The final chapter in the book is the only one explicitly about education, and it is by far the least compelling. Mr. Barnes reveals his profound ignorance of even elementary economics, stating that
In fact, higher wages and better working conditions won in struggle by the labor movement put the working class as a whole--together with working farmers and other toiling allies--on a stronger footing to fight for better living standards and conditions of life and work. (p. 93)He's apparently never heard of labor markets, nor the connection between wages and productivity.
He also claims that education in a capitalist society is completely useless. All, that is, except for "learning to read, learning to write, learning to compute, practicing to increase our attention spans, learning the discipline necessary to study and use our minds." (p. 95). Except for all that.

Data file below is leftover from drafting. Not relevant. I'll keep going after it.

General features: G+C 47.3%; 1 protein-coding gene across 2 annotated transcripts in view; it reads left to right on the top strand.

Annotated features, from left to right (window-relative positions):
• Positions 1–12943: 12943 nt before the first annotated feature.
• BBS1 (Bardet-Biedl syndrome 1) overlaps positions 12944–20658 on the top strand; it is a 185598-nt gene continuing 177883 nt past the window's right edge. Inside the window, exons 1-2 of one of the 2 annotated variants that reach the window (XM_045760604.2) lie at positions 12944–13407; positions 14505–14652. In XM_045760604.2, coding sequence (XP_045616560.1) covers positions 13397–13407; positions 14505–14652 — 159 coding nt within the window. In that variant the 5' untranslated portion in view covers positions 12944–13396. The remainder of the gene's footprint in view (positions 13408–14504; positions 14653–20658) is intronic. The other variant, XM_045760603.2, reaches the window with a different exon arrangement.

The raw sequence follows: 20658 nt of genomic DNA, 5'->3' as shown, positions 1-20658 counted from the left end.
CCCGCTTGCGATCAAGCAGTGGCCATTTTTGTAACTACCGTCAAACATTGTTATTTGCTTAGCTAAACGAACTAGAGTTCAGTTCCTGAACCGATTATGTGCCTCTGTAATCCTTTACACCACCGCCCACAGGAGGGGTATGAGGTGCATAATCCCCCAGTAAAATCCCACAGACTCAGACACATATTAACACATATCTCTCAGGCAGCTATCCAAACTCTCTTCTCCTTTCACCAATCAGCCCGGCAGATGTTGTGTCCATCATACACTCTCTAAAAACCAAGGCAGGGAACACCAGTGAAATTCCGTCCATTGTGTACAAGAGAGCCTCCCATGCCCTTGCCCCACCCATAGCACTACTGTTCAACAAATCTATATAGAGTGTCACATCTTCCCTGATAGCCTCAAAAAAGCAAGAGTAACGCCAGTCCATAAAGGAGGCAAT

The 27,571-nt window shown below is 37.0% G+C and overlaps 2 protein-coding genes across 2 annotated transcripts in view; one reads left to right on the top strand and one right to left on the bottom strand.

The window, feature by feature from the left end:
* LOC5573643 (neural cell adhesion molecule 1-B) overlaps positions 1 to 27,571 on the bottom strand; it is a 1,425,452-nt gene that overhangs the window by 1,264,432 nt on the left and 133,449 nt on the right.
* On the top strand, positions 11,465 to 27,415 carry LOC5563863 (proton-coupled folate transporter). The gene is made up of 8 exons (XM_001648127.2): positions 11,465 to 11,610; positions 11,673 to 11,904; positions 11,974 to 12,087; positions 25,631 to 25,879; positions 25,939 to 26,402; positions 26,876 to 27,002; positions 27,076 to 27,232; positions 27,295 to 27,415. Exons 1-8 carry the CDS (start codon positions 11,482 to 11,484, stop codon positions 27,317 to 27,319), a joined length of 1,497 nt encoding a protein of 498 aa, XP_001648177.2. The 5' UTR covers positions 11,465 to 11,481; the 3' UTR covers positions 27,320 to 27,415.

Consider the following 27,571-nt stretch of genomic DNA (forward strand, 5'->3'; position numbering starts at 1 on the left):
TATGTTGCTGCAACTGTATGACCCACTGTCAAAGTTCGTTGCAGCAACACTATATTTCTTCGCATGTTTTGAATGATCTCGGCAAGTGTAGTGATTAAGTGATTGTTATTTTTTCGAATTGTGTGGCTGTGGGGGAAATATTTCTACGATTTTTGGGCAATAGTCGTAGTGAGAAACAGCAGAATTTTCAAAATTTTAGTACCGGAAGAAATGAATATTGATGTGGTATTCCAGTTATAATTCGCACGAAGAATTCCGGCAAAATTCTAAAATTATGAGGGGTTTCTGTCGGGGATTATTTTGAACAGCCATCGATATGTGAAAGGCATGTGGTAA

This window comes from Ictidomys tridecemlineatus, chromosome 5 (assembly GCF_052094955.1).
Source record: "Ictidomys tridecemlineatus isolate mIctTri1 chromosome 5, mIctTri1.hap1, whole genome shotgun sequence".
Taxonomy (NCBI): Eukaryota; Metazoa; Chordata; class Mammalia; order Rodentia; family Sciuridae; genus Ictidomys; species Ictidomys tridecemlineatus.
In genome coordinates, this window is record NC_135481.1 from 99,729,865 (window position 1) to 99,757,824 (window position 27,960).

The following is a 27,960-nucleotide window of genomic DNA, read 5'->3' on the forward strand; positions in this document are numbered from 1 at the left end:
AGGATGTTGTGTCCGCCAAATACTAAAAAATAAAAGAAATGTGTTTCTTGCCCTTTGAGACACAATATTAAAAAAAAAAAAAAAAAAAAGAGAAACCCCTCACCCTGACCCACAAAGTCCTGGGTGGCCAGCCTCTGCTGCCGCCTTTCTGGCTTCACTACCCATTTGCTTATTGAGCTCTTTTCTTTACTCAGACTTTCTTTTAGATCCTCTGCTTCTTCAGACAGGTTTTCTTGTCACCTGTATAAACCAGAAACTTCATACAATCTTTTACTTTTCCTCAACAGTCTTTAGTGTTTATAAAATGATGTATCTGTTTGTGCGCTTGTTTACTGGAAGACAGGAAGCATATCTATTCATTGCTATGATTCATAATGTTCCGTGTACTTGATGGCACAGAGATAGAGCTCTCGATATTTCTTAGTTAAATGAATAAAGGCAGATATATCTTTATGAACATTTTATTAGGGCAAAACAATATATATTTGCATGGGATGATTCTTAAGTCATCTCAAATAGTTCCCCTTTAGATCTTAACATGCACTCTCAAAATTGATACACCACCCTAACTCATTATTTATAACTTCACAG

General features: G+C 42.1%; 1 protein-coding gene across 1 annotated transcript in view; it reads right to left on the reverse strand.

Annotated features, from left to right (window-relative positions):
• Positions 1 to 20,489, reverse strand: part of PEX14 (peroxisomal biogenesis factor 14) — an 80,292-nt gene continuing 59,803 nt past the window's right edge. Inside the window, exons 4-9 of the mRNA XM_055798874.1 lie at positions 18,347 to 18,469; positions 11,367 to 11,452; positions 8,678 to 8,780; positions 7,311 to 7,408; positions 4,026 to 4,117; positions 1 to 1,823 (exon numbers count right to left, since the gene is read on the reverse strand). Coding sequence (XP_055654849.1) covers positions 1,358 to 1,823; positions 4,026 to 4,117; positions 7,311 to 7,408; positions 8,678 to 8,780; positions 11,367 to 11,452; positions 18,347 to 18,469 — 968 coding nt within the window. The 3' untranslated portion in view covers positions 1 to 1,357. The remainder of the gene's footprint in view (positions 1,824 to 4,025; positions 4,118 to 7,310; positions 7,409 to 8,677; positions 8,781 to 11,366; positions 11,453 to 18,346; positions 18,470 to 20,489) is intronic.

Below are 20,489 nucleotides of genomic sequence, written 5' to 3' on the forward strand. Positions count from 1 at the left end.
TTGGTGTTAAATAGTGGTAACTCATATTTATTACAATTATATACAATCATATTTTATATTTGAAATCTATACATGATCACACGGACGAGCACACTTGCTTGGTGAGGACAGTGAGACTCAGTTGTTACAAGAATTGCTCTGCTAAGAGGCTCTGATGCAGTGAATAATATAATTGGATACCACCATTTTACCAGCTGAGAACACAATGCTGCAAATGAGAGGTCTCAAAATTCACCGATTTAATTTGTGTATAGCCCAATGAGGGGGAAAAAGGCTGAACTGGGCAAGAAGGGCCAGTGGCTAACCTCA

I'm no great fan of the modern college (as readers of this blog surely know), but Mr. Barnes' comments are so over the top that I can't take them seriously.
I don't know who is supposed to read this book. It certainly isn't scholarly--there is no bibliography, and apart from Herrnstein and Murray, along with a couple odd references to Marx and Engels, there is no serious engagement with any literature. It's hardly a popular book. I can't see hair stylists or former coal miners reading it. Indeed, with references to the likes of James Burnham, it will be mostly incomprehensible to them.
Only Comrades, present and former, will have any interest in this. Apart from my former sympathies I should never have picked it up. It is, I think, silly to go on a drive to sell this door to door.
But if you are a former Comrade, then Mr. Barnes is a good writer, and this is a fun if completely uncompelling read.